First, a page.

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Disciplinary Newsletter November 2022

Disciplinary Newsletter

November 2022

Volume 12 Edition 2

IN THIS ISSUE

Introduction

Detailing Investigations
Publishing Disciplinary Decisions

Public Initiated Investigations

Case #1: Not Reviewing Showing Instructions
Case #2: Not Confirming Facts Led to Misleading Advertising
Case #3: Unprofessionally Discrediting a Fellow Licensee
Case #4: Overstating Square Footage
Case #5: Disclosing Information Not in Client’s Best Interest
Case #6: Not Protecting Client’s Interests
Case #7: Not Following COVID-19 Protocols

NSREC Initiated Investigations

Case #1: Broker Not Maintaining Records

DETAILING INVESTIGATIONS

The Disciplinary Newsletter does not detail every case the Commission investigates. Rather, these cases were found to be the most useful as a learning resource.

PUBLISHING DISCIPLINARY DECISIONS

The Commission Disciplinary Newsletter publicizes decisions in accordance with the Commission by-law 839.

PUBLIC INITIATED INVESTIGATIONS

Not Reviewing Showing Instructions

Prospective buyer customers viewed a property with a licensee who was not the seller’s representative. The buyer brought their dog to the viewing. During the viewing, the dog ingested rat poison, which resulted in the dog requiring medical attention from a veterinarian. The buyers submitted a complaint to the Commission alleging that the seller’s licensee was aware of the rat poison at the property and failed to communicate this information to the licensee who facilitated the viewing.

The evidence supported that the seller’s licensee took adequate steps to make sure that the licensee who facilitated the viewing was aware of the rat poison. The ShowingTime app confirmation included a clear statement about the presence of rat poison at the property, which was provided to the licensee who facilitated the viewing with the buyers. The seller’s licensee stated they also verbally reminded the licensee of the presence of rat poison during a phone call prior to the viewing. The licensee who facilitated the viewing did not recall this conversation and did not review the showing instructions on the ShowingTime app confirmation.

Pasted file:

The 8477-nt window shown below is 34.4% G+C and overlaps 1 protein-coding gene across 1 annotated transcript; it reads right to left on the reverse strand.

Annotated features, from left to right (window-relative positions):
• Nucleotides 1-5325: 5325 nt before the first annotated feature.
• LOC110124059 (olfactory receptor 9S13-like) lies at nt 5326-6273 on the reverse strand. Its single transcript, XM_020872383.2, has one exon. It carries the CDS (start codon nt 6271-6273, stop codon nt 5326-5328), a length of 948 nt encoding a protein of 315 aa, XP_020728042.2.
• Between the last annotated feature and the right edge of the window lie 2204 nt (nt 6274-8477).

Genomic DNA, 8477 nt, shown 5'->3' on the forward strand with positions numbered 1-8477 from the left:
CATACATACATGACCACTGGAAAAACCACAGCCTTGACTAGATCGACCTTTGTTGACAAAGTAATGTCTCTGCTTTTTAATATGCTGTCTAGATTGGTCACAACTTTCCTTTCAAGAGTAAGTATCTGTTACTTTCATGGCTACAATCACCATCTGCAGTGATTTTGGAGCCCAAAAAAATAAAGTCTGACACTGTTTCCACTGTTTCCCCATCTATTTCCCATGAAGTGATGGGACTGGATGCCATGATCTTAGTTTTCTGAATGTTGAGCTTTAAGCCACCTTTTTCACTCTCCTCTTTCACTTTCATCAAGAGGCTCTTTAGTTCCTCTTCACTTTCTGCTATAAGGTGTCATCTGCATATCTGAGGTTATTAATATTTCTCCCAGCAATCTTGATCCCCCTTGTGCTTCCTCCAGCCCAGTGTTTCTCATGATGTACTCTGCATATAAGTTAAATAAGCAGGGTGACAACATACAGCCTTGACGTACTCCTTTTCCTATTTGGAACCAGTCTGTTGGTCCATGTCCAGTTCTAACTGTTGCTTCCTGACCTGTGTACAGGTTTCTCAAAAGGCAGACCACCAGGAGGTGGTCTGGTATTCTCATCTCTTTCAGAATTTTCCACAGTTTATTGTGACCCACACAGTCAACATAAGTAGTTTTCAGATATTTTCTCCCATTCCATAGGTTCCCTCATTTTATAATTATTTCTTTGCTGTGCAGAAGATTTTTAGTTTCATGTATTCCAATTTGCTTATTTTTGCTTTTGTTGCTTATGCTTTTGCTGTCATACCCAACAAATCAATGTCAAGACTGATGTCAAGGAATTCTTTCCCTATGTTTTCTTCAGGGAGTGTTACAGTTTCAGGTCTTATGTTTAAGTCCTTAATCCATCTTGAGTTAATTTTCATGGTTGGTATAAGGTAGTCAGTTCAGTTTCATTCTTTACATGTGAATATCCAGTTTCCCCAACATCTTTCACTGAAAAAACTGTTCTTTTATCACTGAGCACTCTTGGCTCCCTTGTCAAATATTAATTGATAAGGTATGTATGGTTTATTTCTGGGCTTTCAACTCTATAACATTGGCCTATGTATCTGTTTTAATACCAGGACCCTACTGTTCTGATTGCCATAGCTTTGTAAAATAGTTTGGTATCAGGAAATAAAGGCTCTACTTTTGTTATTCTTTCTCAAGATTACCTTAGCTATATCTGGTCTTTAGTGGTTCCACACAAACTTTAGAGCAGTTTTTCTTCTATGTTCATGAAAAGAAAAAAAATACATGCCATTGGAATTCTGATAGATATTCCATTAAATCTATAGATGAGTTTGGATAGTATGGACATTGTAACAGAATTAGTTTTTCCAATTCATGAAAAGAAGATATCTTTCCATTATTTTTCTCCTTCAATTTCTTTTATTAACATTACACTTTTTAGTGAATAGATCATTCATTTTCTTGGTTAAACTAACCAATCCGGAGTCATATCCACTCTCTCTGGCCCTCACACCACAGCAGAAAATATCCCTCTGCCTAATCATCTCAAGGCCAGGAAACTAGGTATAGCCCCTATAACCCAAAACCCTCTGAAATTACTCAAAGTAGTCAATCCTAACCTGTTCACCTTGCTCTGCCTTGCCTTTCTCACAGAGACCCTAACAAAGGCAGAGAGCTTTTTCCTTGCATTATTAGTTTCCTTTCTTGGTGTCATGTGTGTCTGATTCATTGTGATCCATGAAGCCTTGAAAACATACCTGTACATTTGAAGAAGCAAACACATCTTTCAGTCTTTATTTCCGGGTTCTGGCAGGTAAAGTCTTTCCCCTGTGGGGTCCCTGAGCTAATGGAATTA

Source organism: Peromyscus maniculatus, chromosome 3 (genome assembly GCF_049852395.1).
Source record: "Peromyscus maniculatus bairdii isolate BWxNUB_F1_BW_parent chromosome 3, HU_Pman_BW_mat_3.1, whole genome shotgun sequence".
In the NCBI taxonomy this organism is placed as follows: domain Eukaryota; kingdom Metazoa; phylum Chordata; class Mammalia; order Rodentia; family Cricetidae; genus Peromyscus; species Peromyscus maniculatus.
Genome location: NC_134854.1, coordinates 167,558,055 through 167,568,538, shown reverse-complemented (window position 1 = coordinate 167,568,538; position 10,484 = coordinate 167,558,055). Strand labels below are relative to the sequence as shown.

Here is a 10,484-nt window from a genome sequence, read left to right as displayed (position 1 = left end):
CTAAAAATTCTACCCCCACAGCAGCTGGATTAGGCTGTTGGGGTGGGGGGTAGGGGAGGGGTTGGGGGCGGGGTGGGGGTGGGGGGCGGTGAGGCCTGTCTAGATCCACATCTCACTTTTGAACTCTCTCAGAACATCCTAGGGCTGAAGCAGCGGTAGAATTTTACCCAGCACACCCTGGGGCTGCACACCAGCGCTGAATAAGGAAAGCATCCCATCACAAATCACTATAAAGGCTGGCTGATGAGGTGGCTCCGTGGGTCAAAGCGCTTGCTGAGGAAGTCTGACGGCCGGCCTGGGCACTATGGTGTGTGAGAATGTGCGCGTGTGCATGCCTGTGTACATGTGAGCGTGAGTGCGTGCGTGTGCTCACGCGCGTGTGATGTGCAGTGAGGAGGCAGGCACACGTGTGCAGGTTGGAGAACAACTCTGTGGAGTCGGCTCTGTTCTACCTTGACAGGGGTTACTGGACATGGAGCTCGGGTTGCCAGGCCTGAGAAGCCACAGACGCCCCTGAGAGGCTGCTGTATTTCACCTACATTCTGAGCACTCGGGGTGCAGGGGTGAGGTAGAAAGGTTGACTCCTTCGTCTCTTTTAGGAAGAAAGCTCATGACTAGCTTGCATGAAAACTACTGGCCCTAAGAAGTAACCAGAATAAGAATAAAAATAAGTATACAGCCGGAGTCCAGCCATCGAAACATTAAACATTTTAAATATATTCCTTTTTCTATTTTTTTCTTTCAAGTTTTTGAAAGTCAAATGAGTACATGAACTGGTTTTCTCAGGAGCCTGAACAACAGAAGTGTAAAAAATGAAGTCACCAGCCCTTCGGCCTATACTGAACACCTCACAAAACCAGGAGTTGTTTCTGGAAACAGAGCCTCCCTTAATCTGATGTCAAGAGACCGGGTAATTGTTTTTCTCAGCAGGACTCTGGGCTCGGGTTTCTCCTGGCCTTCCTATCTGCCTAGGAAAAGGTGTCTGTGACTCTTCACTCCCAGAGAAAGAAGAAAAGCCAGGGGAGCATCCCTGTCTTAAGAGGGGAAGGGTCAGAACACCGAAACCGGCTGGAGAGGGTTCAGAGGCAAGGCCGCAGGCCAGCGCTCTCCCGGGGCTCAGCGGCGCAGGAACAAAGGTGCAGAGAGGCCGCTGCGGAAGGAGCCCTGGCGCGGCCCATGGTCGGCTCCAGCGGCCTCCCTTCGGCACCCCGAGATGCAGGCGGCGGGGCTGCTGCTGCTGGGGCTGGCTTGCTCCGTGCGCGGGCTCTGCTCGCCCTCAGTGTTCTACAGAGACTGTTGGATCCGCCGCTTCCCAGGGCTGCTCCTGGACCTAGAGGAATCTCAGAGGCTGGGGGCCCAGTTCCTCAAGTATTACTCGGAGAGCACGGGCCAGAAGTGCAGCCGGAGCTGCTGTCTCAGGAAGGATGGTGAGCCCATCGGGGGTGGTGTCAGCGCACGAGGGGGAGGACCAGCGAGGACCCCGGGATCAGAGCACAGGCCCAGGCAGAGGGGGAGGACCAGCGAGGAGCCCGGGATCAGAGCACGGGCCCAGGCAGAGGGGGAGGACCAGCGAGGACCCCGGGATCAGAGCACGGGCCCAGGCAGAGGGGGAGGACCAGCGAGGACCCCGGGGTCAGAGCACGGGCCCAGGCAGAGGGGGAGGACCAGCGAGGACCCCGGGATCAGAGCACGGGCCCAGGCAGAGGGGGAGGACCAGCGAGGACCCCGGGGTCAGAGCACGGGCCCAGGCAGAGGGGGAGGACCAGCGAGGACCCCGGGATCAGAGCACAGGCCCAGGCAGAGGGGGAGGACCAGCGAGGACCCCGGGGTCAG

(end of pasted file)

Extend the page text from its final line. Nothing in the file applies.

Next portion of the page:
The Registrar expanded the scope of the investigation to include the conduct of the licensee who facilitated the viewing with the buyer customers. The evidence supported that the licensee did not verify the information on the ShowingTime app confirmation and as a result, violated Commission By-law 702 Article 35.

The licensee who facilitated the viewing was unaware the buyers were bringing their dog to the viewing. The evidence supported that once the licensee became aware of the presence of the dog, prior to entering the property, they failed to have any conversations with the buyers concerning the dog and allowed the dog to enter the property without expressed permission from the seller. As soon as the licensee became aware of the presence of the dog, they were required to advise the buyer that the dog cannot enter the property without permission from the seller. Failure to so do, constituted a violation of Commission By-law 702 Article 35.